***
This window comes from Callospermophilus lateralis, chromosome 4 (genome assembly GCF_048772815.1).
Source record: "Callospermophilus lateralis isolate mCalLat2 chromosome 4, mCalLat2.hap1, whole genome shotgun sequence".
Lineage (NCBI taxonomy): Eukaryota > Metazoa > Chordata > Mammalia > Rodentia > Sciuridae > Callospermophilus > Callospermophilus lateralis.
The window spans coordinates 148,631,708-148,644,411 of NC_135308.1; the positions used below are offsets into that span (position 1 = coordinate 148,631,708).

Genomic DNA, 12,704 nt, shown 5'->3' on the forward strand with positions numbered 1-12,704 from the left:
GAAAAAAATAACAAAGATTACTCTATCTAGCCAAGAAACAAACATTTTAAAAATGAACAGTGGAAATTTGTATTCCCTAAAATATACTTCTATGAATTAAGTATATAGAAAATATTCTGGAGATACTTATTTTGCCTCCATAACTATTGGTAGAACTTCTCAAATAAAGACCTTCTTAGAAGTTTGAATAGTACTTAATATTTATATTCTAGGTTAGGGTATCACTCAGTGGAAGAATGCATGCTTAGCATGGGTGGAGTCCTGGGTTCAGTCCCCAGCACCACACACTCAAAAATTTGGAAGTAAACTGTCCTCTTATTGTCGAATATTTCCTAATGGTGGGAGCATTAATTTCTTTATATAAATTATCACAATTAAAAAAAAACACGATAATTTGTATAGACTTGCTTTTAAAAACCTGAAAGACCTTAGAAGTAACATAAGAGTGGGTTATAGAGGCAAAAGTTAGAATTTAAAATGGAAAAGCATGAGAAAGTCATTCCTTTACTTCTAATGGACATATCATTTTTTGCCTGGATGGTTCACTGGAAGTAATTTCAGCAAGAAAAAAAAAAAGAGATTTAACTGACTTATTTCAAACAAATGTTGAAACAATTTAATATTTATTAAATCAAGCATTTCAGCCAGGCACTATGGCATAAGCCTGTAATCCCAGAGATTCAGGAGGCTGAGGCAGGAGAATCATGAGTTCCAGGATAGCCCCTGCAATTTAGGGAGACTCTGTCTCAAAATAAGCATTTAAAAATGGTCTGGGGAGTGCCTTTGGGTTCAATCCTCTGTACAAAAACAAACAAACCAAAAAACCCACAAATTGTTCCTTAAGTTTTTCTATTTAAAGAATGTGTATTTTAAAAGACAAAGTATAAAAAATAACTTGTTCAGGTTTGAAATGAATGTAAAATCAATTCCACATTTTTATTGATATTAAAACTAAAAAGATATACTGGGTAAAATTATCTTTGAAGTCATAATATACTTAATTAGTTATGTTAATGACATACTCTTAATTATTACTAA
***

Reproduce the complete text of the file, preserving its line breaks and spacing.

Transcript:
This window comes from Callospermophilus lateralis, chromosome 4 (genome assembly GCF_048772815.1).
Source record: "Callospermophilus lateralis isolate mCalLat2 chromosome 4, mCalLat2.hap1, whole genome shotgun sequence".
Lineage (NCBI taxonomy): Eukaryota > Metazoa > Chordata > Mammalia > Rodentia > Sciuridae > Callospermophilus > Callospermophilus lateralis.
The window spans coordinates 148,631,708-148,644,411 of NC_135308.1; the positions used below are offsets into that span (position 1 = coordinate 148,631,708).

Genomic DNA, 12,704 nt, shown 5'->3' on the forward strand with positions numbered 1-12,704 from the left:
GAAAAAAATAACAAAGATTACTCTATCTAGCCAAGAAACAAACATTTTAAAAATGAACAGTGGAAATTTGTATTCCCTAAAATATACTTCTATGAATTAAGTATATAGAAAATATTCTGGAGATACTTATTTTGCCTCCATAACTATTGGTAGAACTTCTCAAATAAAGACCTTCTTAGAAGTTTGAATAGTACTTAATATTTATATTCTAGGTTAGGGTATCACTCAGTGGAAGAATGCATGCTTAGCATGGGTGGAGTCCTGGGTTCAGTCCCCAGCACCACACACTCAAAAATTTGGAAGTAAACTGTCCTCTTATTGTCGAATATTTCCTAATGGTGGGAGCATTAATTTCTTTATATAAATTATCACAATTAAAAAAAAACACGATAATTTGTATAGACTTGCTTTTAAAAACCTGAAAGACCTTAGAAGTAACATAAGAGTGGGTTATAGAGGCAAAAGTTAGAATTTAAAATGGAAAAGCATGAGAAAGTCATTCCTTTACTTCTAATGGACATATCATTTTTTGCCTGGATGGTTCACTGGAAGTAATTTCAGCAAGAAAAAAAAAAAGAGATTTAACTGACTTATTTCAAACAAATGTTGAAACAATTTAATATTTATTAAATCAAGCATTTCAGCCAGGCACTATGGCATAAGCCTGTAATCCCAGAGATTCAGGAGGCTGAGGCAGGAGAATCATGAGTTCCAGGATAGCCCCTGCAATTTAGGGAGACTCTGTCTCAAAATAAGCATTTAAAAATGGTCTGGGGAGTGCCTTTGGGTTCAATCCTCTGTACAAAAACAAACAAACCAAAAAACCCACAAATTGTTCCTTAAGTTTTTCTATTTAAAGAATGTGTATTTTAAAAGACAAAGTATAAAAAATAACTTGTTCAGGTTTGAAATGAATGTAAAATCAATTCCACATTTTTATTGATATTAAAACTAAAAAGATATACTGGGTAAAATTATCTTTGAAGTCATAATATACTTAATTAGTTATGTTAATGACATACTCTTAATTATTACTAA